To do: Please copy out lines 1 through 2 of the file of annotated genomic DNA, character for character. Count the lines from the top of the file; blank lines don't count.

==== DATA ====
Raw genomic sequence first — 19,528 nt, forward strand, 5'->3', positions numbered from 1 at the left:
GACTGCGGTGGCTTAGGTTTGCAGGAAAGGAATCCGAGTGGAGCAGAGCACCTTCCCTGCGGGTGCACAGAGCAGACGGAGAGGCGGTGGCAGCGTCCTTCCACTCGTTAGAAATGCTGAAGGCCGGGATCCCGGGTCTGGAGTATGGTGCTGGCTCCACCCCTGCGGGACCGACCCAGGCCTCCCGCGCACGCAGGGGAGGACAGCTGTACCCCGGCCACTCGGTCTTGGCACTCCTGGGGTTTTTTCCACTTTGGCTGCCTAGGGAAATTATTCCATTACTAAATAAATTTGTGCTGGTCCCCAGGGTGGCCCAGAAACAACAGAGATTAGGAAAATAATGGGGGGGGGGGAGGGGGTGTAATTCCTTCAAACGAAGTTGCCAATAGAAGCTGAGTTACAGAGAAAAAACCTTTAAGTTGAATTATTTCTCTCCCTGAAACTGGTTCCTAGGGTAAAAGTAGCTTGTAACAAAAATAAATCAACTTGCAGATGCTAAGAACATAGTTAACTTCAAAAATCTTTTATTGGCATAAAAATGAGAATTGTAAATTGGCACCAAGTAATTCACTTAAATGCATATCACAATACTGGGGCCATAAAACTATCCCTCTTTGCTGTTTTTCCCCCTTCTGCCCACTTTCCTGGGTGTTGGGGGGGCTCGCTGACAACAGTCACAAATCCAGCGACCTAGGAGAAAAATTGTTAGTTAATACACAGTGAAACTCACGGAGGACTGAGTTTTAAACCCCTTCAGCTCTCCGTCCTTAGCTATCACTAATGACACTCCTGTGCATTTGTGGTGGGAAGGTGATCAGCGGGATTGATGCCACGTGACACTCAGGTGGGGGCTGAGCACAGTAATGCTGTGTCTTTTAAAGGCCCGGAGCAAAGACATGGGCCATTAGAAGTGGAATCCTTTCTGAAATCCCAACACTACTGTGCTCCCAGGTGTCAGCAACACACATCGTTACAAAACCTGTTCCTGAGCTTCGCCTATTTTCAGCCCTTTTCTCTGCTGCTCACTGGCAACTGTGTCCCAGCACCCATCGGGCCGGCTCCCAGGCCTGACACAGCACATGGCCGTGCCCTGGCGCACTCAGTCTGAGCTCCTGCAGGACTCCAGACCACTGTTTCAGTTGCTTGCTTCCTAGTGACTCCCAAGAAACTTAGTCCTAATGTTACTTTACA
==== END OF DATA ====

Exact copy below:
Raw genomic sequence first — 19,528 nt, forward strand, 5'->3', positions numbered from 1 at the left:
GACTGCGGTGGCTTAGGTTTGCAGGAAAGGAATCCGAGTGGAGCAGAGCACCTTCCCTGCGGGTGCACAGAGCAGACGGAGAGGCGGTGGCAGCGTCCTTCCACTCGTTAGAAATGCTGAAGGCCGGGATCCCGGGTCTGGAGTATGGTGCTGGCTCCACCCCTGCGGGACCGACCCAGGCCTCCCGCGCACGCAGGGGAGGACAGCTGTACCCCGGCCACTCGGTCTTGGCACTCCTGGGGTTTTTTCCACTTTGGCTGCCTAGGGAAATTATTCCATTACTAAATAAATTTGTGCTGGTCCCCAGGGTGGCCCAGAAACAACAGAGATTAGGAAAATAATGGGGGGGGGGGAGGGGGTGTAATTCCTTCAAACGAAGTTGCCAATAGAAGCTGAGTTACAGAGAAAAAACCTTTAAGTTGAATTATTTCTCTCCCTGAAACTGGTTCCTAGGGTAAAAGTAGCTTGTAACAAAAATAAATCAACTTGCAGATGCTAAGAACATAGTTAACTTCAAAAATCTTTTATTGGCATAAAAATGAGAATTGTAAATTGGCACCAAGTAATTCACTTAAATGCATATCACAATACTGGGGCCATAAAACTATCCCTCTTTGCTGTTTTTCCCCCTTCTGCCCACTTTCCTGGGTGTTGGGGGGGCTCGCTGACAACAGTCACAAATCCAGCGACCTAGGAGAAAAATTGTTAGTTAATACACAGTGAAACTCACGGAGGACTGAGTTTTAAACCCCTTCAGCTCTCCGTCCTTAGCTATCACTAATGACACTCCTGTGCATTTGTGGTGGGAAGGTGATCAGCGGGATTGATGCCACGTGACACTCAGGTGGGGGCTGAGCACAGTAATGCTGTGTCTTTTAAAGGCCCGGAGCAAAGACATGGGCCATTAGAAGTGGAATCCTTTCTGAAATCCCAACACTACTGTGCTCCCAGGTGTCAGCAACACACATCGTTACAAAACCTGTTCCTGAGCTTCGCCTATTTTCAGCCCTTTTCTCTGCTGCTCACTGGCAACTGTGTCCCAGCACCCATCGGGCCGGCTCCCAGGCCTGACACAGCACATGGCCGTGCCCTGGCGCACTCAGTCTGAGCTCCTGCAGGACTCCAGACCACTGTTTCAGTTGCTTGCTTCCTAGTGACTCCCAAGAAACTTAGTCCTAATGTTACTTTACA